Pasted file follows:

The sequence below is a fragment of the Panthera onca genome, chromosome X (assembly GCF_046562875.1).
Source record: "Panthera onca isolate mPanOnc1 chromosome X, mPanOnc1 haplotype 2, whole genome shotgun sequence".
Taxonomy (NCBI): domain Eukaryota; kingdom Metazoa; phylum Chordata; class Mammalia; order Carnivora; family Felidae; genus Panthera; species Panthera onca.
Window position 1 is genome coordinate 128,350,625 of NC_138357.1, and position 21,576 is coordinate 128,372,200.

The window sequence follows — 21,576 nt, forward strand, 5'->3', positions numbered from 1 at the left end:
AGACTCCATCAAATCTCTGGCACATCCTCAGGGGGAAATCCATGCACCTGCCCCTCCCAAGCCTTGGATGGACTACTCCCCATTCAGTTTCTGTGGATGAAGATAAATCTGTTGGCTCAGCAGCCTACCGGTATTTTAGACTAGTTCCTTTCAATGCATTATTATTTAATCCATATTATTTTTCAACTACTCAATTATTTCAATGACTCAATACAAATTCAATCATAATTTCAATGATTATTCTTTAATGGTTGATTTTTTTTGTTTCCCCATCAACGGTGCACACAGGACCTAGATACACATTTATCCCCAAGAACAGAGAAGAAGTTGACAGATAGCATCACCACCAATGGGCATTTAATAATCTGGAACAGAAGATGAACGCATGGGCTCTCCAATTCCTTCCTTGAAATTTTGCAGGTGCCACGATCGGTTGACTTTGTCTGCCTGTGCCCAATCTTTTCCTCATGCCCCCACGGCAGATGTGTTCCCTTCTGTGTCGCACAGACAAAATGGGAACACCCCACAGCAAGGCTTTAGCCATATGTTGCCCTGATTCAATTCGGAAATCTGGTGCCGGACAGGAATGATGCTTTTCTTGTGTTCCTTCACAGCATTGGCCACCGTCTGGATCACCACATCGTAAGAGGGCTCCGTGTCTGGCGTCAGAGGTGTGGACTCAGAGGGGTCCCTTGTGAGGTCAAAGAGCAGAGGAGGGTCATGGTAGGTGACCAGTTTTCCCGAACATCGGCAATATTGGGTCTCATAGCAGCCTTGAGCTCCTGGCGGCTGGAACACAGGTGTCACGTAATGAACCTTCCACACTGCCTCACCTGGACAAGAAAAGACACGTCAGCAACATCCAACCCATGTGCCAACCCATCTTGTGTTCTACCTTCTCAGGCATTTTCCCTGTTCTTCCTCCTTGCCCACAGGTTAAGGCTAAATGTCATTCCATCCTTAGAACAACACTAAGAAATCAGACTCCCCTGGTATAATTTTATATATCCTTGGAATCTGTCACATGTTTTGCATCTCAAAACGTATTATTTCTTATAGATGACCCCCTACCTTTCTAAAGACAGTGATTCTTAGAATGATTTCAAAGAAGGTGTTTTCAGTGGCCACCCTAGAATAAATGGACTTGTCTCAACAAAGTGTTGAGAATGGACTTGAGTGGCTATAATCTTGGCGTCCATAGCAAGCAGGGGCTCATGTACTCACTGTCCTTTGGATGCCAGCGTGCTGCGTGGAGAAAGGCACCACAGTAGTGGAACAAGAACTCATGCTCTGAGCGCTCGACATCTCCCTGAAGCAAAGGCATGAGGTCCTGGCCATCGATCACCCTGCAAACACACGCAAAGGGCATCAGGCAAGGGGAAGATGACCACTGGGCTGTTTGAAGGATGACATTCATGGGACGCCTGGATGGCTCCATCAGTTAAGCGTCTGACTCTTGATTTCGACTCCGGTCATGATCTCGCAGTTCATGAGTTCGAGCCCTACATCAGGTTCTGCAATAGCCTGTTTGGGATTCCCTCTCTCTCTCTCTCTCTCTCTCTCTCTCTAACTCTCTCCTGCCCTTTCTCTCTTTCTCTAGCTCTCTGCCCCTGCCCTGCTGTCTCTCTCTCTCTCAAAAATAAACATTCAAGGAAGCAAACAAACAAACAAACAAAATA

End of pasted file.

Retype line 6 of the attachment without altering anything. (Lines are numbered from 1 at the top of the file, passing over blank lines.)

AGACTCCATCAAATCTCTGGCACATCCTCAGGGGGAAATCCATGCACCTGCCCCTCCCAAGCCTTGGATGGACTACTCCCCATTCAGTTTCTGTGGATGAAGATAAATCTGTTGGCTCAGCAGCCTACCGGTATTTTAGACTAGTTCCTTTCAATGCATTATTATTTAATCCATATTATTTTTCAACTACTCAATTATTTCAATGACTCAATACAAATTCAATCATAATTTCAATGATTATTCTTTAATGGTTGATTTTTTTTGTTTCCCCATCAACGGTGCACACAGGACCTAGATACACATTTATCCCCAAGAACAGAGAAGAAGTTGACAGATAGCATCACCACCAATGGGCATTTAATAATCTGGAACAGAAGATGAACGCATGGGCTCTCCAATTCCTTCCTTGAAATTTTGCAGGTGCCACGATCGGTTGACTTTGTCTGCCTGTGCCCAATCTTTTCCTCATGCCCCCACGGCAGATGTGTTCCCTTCTGTGTCGCACAGACAAAATGGGAACACCCCACAGCAAGGCTTTAGCCATATGTTGCCCTGATTCAATTCGGAAATCTGGTGCCGGACAGGAATGATGCTTTTCTTGTGTTCCTTCACAGCATTGGCCACCGTCTGGATCACCACATCGTAAGAGGGCTCCGTGTCTGGCGTCAGAGGTGTGGACTCAGAGGGGTCCCTTGTGAGGTCAAAGAGCAGAGGAGGGTCATGGTAGGTGACCAGTTTTCCCGAACATCGGCAATATTGGGTCTCATAGCAGCCTTGAGCTCCTGGCGGCTGGAACACAGGTGTCACGTAATGAACCTTCCACACTGCCTCACCTGGACAAGAAAAGACACGTCAGCAACATCCAACCCATGTGCCAACCCATCTTGTGTTCTACCTTCTCAGGCATTTTCCCTGTTCTTCCTCCTTGCCCACAGGTTAAGGCTAAATGTCATTCCATCCTTAGAACAACACTAAGAAATCAGACTCCCCTGGTATAATTTTATATATCCTTGGAATCTGTCACATGTTTTGCATCTCAAAACGTATTATTTCTTATAGATGACCCCCTACCTTTCTAAAGACAGTGATTCTTAGAATGATTTCAAAGAAGGTGTTTTCAGTGGCCACCCTAGAATAAATGGACTTGTCTCAACAAAGTGTTGAGAATGGACTTGAGTGGCTATAATCTTGGCGTCCATAGCAAGCAGGGGCTCATGTACTCACTGTCCTTTGGATGCCAGCGTGCTGCGTGGAGAAAGGCACCACAGTAGTGGAACAAGAACTCATGCTCTGAGCGCTCGACATCTCCCTGAAGCAAAGGCATGAGGTCCTGGCCATCGATCACCCTGCAAACACACGCAAAGGGCATCAGGCAAGGGGAAGATGACCACTGGGCTGTTTGAAGGATGACATTCATGGGACGCCTGGATGGCTCCATCAGTTAAGCGTCTGACTCTTGATTTCGACTCCGGTCATGATCTCGCAGTTCATGAGTTCGAGCCCTACATCAGGTTCTGCAATAGCCTGTTTGGGATTCCCTCTCTCTCTCTCTCTCTCTCTCTCTCTCTAACTCTCTCCTGCCCTTTCTCTCTTTCTCTAGCTCTCTGCCCCTGCCCTGCTGTCTCTCTCTCTCTCAAAAATAAACATTCAAGGAAGCAAACAAACAAACAAACAAAATA